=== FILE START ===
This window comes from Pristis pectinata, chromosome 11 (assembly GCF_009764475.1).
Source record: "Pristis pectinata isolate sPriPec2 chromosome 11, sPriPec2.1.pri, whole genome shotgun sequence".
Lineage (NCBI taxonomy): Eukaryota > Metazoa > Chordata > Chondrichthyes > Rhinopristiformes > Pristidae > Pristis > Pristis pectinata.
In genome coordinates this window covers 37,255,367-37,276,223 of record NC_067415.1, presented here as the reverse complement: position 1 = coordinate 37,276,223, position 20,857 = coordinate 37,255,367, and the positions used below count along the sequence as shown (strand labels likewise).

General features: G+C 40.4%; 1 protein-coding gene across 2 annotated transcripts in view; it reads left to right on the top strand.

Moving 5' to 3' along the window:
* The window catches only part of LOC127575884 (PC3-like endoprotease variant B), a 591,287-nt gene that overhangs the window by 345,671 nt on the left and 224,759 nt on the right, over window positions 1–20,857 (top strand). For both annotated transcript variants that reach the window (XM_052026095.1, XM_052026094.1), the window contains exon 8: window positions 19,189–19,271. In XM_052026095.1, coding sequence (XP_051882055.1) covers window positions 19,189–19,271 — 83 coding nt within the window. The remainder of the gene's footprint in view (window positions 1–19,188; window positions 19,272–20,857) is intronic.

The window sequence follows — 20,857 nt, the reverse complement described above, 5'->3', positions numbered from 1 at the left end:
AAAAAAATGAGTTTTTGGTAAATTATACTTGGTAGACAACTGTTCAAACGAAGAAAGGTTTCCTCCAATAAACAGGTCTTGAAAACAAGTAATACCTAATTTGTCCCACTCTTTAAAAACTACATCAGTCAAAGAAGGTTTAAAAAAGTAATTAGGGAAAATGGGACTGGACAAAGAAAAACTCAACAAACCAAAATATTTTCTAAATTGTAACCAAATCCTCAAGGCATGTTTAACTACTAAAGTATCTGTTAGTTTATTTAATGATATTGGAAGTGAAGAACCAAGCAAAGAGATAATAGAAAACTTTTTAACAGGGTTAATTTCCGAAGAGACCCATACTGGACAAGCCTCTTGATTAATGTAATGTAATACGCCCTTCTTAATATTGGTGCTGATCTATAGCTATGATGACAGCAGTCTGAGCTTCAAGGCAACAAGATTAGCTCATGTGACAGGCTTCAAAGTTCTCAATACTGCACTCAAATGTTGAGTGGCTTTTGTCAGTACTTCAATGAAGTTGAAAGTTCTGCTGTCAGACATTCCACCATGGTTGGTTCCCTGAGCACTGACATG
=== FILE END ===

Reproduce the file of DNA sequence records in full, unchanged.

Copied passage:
This window comes from Pristis pectinata, chromosome 11 (assembly GCF_009764475.1).
Source record: "Pristis pectinata isolate sPriPec2 chromosome 11, sPriPec2.1.pri, whole genome shotgun sequence".
Lineage (NCBI taxonomy): Eukaryota > Metazoa > Chordata > Chondrichthyes > Rhinopristiformes > Pristidae > Pristis > Pristis pectinata.
In genome coordinates this window covers 37,255,367-37,276,223 of record NC_067415.1, presented here as the reverse complement: position 1 = coordinate 37,276,223, position 20,857 = coordinate 37,255,367, and the positions used below count along the sequence as shown (strand labels likewise).

General features: G+C 40.4%; 1 protein-coding gene across 2 annotated transcripts in view; it reads left to right on the top strand.

Moving 5' to 3' along the window:
* The window catches only part of LOC127575884 (PC3-like endoprotease variant B), a 591,287-nt gene that overhangs the window by 345,671 nt on the left and 224,759 nt on the right, over window positions 1–20,857 (top strand). For both annotated transcript variants that reach the window (XM_052026095.1, XM_052026094.1), the window contains exon 8: window positions 19,189–19,271. In XM_052026095.1, coding sequence (XP_051882055.1) covers window positions 19,189–19,271 — 83 coding nt within the window. The remainder of the gene's footprint in view (window positions 1–19,188; window positions 19,272–20,857) is intronic.

The window sequence follows — 20,857 nt, the reverse complement described above, 5'->3', positions numbered from 1 at the left end:
AAAAAAATGAGTTTTTGGTAAATTATACTTGGTAGACAACTGTTCAAACGAAGAAAGGTTTCCTCCAATAAACAGGTCTTGAAAACAAGTAATACCTAATTTGTCCCACTCTTTAAAAACTACATCAGTCAAAGAAGGTTTAAAAAAGTAATTAGGGAAAATGGGACTGGACAAAGAAAAACTCAACAAACCAAAATATTTTCTAAATTGTAACCAAATCCTCAAGGCATGTTTAACTACTAAAGTATCTGTTAGTTTATTTAATGATATTGGAAGTGAAGAACCAAGCAAAGAGATAATAGAAAACTTTTTAACAGGGTTAATTTCCGAAGAGACCCATACTGGACAAGCCTCTTGATTAATGTAATGTAATACGCCCTTCTTAATATTGGTGCTGATCTATAGCTATGATGACAGCAGTCTGAGCTTCAAGGCAACAAGATTAGCTCATGTGACAGGCTTCAAAGTTCTCAATACTGCACTCAAATGTTGAGTGGCTTTTGTCAGTACTTCAATGAAGTTGAAAGTTCTGCTGTCAGACATTCCACCATGGTTGGTTCCCTGAGCACTGACATG